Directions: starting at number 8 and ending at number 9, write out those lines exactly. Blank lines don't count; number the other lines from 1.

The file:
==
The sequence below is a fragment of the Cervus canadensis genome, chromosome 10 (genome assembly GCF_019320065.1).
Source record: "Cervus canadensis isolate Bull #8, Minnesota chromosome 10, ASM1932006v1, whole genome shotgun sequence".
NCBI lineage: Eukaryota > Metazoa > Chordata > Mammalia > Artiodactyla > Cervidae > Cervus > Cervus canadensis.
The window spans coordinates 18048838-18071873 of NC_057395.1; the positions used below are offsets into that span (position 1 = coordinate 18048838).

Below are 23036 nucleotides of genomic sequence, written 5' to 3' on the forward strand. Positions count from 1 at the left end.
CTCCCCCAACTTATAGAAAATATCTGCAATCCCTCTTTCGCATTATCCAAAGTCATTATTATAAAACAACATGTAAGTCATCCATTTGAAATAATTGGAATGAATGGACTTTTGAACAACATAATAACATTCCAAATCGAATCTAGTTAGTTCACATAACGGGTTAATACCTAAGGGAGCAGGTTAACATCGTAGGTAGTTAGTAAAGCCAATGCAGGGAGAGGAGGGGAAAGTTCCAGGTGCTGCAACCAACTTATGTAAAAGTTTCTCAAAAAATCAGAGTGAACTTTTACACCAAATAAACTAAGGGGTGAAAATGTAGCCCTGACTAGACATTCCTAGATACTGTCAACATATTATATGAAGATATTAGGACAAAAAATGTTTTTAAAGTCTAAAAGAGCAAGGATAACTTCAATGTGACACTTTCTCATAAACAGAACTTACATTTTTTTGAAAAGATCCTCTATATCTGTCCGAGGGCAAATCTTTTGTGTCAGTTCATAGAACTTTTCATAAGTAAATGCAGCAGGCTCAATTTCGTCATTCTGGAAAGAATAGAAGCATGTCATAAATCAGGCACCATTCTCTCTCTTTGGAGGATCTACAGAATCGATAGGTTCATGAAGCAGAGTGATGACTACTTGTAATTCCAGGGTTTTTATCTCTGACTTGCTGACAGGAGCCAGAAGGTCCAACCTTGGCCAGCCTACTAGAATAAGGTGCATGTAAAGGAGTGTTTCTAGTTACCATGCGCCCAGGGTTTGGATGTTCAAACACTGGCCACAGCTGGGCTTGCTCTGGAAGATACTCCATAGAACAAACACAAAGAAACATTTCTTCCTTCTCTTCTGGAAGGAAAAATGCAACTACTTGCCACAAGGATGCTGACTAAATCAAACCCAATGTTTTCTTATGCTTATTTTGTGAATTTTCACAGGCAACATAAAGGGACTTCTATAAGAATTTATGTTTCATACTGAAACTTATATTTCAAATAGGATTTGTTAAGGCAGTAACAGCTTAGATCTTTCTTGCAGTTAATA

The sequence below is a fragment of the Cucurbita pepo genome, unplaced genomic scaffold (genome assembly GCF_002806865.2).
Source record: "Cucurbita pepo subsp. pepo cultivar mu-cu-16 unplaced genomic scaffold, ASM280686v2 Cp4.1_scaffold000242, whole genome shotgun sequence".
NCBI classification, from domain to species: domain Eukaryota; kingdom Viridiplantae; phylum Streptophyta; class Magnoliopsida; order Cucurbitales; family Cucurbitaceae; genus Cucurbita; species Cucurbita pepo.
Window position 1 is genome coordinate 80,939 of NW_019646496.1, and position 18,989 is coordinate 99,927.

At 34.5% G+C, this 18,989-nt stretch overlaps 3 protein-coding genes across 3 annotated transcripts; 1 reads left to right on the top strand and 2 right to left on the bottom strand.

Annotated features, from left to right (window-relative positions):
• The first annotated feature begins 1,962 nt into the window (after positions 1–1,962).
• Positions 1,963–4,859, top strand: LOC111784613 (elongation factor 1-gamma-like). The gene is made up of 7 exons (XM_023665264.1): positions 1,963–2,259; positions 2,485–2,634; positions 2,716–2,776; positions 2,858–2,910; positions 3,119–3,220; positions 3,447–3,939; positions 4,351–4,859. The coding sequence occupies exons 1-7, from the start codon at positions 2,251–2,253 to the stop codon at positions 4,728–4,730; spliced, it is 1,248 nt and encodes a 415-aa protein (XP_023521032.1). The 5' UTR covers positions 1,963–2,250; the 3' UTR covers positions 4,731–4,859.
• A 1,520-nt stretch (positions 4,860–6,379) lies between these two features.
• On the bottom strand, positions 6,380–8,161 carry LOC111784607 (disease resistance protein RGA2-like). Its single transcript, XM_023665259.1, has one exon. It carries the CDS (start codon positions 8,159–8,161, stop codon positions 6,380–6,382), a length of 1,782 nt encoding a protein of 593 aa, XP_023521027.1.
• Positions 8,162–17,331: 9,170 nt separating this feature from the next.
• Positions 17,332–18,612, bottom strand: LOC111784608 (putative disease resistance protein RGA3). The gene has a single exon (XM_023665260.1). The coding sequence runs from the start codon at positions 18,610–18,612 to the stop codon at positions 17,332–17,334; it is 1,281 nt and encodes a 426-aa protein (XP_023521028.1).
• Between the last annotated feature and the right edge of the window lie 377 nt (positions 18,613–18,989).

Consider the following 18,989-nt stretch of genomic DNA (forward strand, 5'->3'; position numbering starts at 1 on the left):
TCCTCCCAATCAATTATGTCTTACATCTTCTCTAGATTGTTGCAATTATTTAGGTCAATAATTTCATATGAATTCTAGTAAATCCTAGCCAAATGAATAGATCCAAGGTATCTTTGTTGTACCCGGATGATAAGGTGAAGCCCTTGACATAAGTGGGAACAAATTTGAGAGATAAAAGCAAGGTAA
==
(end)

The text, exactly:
Source record: "Cucurbita pepo subsp. pepo cultivar mu-cu-16 unplaced genomic scaffold, ASM280686v2 Cp4.1_scaffold000242, whole genome shotgun sequence".
NCBI classification, from domain to species: domain Eukaryota; kingdom Viridiplantae; phylum Streptophyta; class Magnoliopsida; order Cucurbitales; family Cucurbitaceae; genus Cucurbita; species Cucurbita pepo.